03 Sep Jo’s Mistreatment, Misfitness, and Misfortune: The Illegitimacy of Illiteracy in Charles Dickens’ Bleak House by Larissa Zhong
Charles Dickens’ Bleak House (1853) paints a diverse cast of characters against the foggy backdrop of Victorian London, of whom the least fortunate is Jo, an impoverished, illiterate, orphaned boy who works as a crossing-sweeper. Dickens sets forth Jo’s mistreatment, misfitness, and the myriad of misfortunes he suffers in London quite plainly; between the lines, however, are these unfavourable circumstances as the consequences of his illiteracy rather than his orphancy. This notion is proven by other characters’ repeated dismissal of Jo throughout the novel, his exclusion from London as a society that operates on reading and writing, his suffering of misfortunes that Esther is exempt from despite their orphancy, and the circumstances of his death as the culmination of his illiteracy.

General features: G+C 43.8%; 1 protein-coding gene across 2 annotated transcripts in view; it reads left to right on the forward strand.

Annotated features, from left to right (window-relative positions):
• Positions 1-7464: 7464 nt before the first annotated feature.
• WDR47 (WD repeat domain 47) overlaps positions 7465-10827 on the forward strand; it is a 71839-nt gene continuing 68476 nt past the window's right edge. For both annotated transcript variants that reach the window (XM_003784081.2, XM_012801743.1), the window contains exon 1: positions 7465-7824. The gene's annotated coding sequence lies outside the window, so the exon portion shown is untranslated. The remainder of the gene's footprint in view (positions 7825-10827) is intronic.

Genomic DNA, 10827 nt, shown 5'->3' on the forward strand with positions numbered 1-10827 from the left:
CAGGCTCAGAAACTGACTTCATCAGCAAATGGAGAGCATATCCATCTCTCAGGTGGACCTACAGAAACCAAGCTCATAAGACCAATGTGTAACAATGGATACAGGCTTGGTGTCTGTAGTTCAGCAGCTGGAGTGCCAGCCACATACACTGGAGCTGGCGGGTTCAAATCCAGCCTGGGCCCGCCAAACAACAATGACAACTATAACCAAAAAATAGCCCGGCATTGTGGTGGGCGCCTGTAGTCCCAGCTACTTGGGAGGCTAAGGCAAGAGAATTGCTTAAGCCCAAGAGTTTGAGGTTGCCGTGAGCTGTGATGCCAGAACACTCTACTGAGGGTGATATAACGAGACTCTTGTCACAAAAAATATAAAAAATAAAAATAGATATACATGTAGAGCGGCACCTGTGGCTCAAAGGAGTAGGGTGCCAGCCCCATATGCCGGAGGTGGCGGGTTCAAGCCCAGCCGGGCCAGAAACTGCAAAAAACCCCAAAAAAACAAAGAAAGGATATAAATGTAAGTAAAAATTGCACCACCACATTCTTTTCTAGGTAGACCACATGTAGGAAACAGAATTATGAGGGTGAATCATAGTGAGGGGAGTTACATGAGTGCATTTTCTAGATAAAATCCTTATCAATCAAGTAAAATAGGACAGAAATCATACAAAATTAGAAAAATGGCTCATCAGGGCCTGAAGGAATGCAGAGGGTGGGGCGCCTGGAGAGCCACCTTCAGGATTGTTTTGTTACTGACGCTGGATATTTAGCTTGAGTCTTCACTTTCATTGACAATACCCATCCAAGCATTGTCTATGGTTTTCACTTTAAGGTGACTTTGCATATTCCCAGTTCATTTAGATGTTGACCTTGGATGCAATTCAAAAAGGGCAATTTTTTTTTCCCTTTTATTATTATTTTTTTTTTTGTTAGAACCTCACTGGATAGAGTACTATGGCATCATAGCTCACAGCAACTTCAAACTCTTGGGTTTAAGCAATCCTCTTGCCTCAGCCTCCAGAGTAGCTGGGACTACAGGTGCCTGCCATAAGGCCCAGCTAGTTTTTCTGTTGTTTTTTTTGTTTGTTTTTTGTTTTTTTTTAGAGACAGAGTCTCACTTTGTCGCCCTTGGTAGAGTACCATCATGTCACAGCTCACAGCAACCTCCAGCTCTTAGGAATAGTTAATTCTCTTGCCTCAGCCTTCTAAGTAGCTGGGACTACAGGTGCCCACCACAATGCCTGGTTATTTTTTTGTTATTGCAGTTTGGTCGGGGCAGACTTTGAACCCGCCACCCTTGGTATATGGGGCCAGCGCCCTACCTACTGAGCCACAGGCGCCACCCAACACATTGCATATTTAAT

Though Dickens portrays Jo rather kindly (Evans), he is frequently dismissed and mistreated throughout the novel because of the illegitimate status implied by his illiteracy. Jo’s introduction in Bleak House declares his illiteracy before broaching his orphancy or poverty, suggesting that its importance is paramount: “Name, Jo. [ … ] Don’t know that everybody has two names. [ … ] Don’t know that Jo is short for a longer name. Thinks it long enough for him. He don’t find no fault with it. Spell it? No. He can’t spell it” (Dickens 181). In this passage, the omniscient narrator points out that “Jo” (181) is a nickname or an incomplete name, and because such a one-syllable, unclassifiable name indicates a peripheral character, others are inclined to treat him with little respect in the classist society that Bleak House depicts. Unfortunately, Jo’s illiteracy impedes his ability to recognize this. Furthermore, the emphasis on Jo’s inability to spell his own name, especially considering the significance Dickens allots to character names throughout the novel (Evans), reveals one of the many consequences Jo suffers because of his illiteracy—the absence of a legitimate name invalidates his identity in London, which allows others to mistreat him and dismiss him without repercussions. For example, the Coroner of the High Court of Chancery refuses to “receive his evidence” after Jo presents his witness statement on Nemo’s death: “‘This won’t do, gentlemen! [ … ] Put the boy aside’” (181). This is Jo’s first appearance in the novel, and his first scene as one that portrays him as a “rejected witness” (181) emphasizes his character as one of trifling status who receives little respect.